The Danish referendum changes nothing

'Europe is a success story, and a successful euro is good for Britain and for British jobs'
Click to follow
The Independent Online

Britain's policy on the euro is the same today as it has been since 1997. The Danish people have taken a decision for Denmark. The British people will decide what is best for Britain.

Britain's policy on the euro is the same today as it has been since 1997. The Danish people have taken a decision for Denmark. The British people will decide what is best for Britain.

We respect the decision that the Danish people have taken. The referendum campaign was hard-fought, and both sides argued passionately and sincerely. The result was close and unpredictable up to the last moment. But one thing was predictable - the obvious glee of the Tory Eurosceptics. They meddled in the Danish referendum because they want to deny the British people their own referendum. It does seem odd that the very people who stress sovereignty and the right of the British people to make their own independent decisions now seem to be saying that Denmark should decide for Britain.

We won't let the Eurosceptics take away our right to choose for ourselves. The Danish referendum changes nothing in Britain. It doesn't alter the fact that it is in Britain's interest to keep our options open. We won't let the British people lose out by opting out now, as the Tories want.

In principle, Britain should join a successful euro. In practice, the economic tests must be met. The tests boil down to one key question: will joining the euro be in our national economic interest? It is too early yet to answer that question conclusively. Plainly, Britain should join the euro only if the economic conditions are met. That is why our policy remains to assess the five economic tests early in the next parliament. The Government, Parliament and the British people will make up their own minds.

No one should feel threatened by offering the British people a choice. But the Eurosceptics see choice as a threat. They revel in the choice the people of Denmark have now made, but they aren't prepared to risk giving the British people the same choice. When they say no to the euro, they mean no to a referendum and no to democracy. They would rather spread scare stories about a European "superstate" than lay the true facts before the British people.

The Tories want the euro to fail because they want Europe to fail. But Europe is a success story, and a successful euro is good for Britain and for British jobs, whether or not we are in it. More than three million jobs in this country now depend directly on our membership of the EU. Some 59 per cent of our exports go to the EU, including 64 per cent of the food and drink we export and 90 per cent of the cars.

The truth is that the Eurosceptics want to take Britain out of Europe entirely. They say we could join Nafta instead, but to do that we would have to pull out of the European single market, which accounts for £240bn of our annual trade, in return for negotiating a new deal with a bloc that accounts for just £80bn. For many people in this country, out of Europe would mean out of work.

The Danish vote does not change the fact that 5,000 American and Japanese companies invest in the UK because it is the main gateway to the European single market - which will soon expand to half a billion consumers when the Eastern European countries join. It does not change the fact that seven of our top 10 export markets are in the euro-zone. Only this week, Nissan warned again that currency instability is a threat to its UK investment.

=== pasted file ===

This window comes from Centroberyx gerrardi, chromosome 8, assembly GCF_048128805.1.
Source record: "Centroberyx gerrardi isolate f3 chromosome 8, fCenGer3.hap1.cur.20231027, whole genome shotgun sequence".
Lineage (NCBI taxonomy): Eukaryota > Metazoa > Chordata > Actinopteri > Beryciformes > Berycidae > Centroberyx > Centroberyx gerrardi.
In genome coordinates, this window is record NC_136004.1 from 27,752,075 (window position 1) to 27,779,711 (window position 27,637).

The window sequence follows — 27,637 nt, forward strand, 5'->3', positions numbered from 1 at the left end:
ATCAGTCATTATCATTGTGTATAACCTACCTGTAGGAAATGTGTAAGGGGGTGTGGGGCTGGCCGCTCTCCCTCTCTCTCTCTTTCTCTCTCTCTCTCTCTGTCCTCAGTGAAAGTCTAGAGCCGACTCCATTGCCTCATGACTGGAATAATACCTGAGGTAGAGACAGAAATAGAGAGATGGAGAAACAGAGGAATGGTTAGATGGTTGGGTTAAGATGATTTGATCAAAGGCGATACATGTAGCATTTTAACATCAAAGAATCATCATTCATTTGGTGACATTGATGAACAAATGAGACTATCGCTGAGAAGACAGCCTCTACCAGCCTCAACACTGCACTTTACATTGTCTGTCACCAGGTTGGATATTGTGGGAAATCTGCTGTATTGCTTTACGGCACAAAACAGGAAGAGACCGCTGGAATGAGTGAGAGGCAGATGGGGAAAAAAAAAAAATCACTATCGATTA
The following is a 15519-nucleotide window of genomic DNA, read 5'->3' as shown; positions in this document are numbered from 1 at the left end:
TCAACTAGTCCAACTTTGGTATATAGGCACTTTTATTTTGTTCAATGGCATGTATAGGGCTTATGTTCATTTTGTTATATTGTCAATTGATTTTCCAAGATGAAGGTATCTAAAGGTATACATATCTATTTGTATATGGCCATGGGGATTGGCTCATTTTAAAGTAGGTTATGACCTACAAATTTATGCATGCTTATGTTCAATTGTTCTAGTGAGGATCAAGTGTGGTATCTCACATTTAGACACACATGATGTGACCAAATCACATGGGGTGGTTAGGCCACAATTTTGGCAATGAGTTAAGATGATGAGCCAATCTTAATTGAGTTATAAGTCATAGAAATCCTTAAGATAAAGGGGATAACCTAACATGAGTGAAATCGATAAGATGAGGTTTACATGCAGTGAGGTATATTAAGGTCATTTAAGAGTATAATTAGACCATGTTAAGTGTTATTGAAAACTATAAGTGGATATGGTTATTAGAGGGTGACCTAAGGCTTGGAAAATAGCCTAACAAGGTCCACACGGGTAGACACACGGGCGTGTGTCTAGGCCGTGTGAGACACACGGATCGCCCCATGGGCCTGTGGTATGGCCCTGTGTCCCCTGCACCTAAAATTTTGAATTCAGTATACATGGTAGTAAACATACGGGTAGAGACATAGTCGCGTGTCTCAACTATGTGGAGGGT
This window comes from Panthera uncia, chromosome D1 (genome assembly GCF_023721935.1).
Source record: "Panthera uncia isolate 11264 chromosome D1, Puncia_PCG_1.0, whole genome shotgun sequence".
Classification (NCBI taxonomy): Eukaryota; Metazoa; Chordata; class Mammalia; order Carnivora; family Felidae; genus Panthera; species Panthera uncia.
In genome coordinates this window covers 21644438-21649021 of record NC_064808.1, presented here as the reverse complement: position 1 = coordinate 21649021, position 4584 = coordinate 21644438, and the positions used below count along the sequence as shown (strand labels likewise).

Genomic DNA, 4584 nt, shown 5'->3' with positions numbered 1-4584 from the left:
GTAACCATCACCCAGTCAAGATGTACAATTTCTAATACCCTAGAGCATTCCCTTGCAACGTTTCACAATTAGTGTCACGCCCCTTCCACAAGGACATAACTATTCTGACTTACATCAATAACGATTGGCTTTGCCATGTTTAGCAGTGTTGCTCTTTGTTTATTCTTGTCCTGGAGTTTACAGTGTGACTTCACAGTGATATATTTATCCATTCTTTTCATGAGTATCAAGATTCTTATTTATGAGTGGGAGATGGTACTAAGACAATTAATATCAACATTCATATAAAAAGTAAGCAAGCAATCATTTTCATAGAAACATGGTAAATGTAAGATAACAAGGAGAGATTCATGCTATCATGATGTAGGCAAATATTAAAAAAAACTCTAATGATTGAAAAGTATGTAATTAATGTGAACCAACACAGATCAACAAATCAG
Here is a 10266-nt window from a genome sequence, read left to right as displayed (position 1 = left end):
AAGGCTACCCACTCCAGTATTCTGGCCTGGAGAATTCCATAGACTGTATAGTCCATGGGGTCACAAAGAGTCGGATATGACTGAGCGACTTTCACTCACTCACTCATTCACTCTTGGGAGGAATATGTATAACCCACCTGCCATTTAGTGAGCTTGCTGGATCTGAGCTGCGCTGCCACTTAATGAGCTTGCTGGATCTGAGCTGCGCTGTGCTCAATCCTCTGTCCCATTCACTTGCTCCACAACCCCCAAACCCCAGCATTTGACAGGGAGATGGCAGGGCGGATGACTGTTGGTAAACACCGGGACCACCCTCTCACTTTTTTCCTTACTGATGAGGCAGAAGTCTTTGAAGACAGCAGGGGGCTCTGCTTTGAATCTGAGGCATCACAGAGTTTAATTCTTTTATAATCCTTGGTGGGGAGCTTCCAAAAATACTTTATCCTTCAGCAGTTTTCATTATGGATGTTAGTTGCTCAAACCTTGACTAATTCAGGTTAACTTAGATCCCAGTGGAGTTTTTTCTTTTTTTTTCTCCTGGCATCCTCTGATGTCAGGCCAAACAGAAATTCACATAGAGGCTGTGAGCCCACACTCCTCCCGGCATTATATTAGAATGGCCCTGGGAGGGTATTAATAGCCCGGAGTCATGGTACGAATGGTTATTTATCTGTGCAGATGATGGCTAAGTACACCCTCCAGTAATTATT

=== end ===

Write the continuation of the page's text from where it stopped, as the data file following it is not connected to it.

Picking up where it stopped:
What the Tories ignore is the secret of Britain's success. We have put this country in the unique and enviable position of being a bridge between Europe and America. We are not going to let the Eurosceptics blow up that bridge. The more influence we have in Europe, the stronger and more competitive we are in the rest of the world.

Under this government, investors can invest, secure in the knowledge that Britain will continue to be a leading partner in Europe, and secure in the knowledge that investment and jobs are two of our five economic tests for recommending euro membership.

The Danish vote does not change the fact that engagement in Europe is best for Britain.

We have made Britain a leading player in the EU. There will be no return to isolation under this government. Britain is now listened to with respect as a country committed to making a success of the European project.

Because of this, we are getting real results for the hard-working people of this country. When we signed up to the social chapter of the Maastricht treaty, the Eurosceptic fantasists said that would bring about the collapse of British industry. I haven't noticed that over the past three years. What I did notice was the million new jobs we have created in Britain since we joined the social chapter.

Under Labour, Britain is setting the agenda in Europe. We set the agenda for jobs and e-commerce, which commits the EU to full employment and will see millions of new jobs created across Europe, and we have also set the agenda for the pan-European fight against drugs and crime.

So, British people have nothing to fear in Europe, and nothing to fear from the euro. We have to be sceptical about the Eurosceptics. We have to remember that, in their scale of priorities, British people's jobs do not come high up the list.

A prosperous Europe is good for Britain. And a successful euro is good for Britain. We must ensure that Britain can make the right choice at the right time, not be denied a choice for all time.

The people of Denmark have voted according to their national interest. When the time comes, the British people will take a decision in Britain's national interest.

* The writer is UK Government Foreign Secretary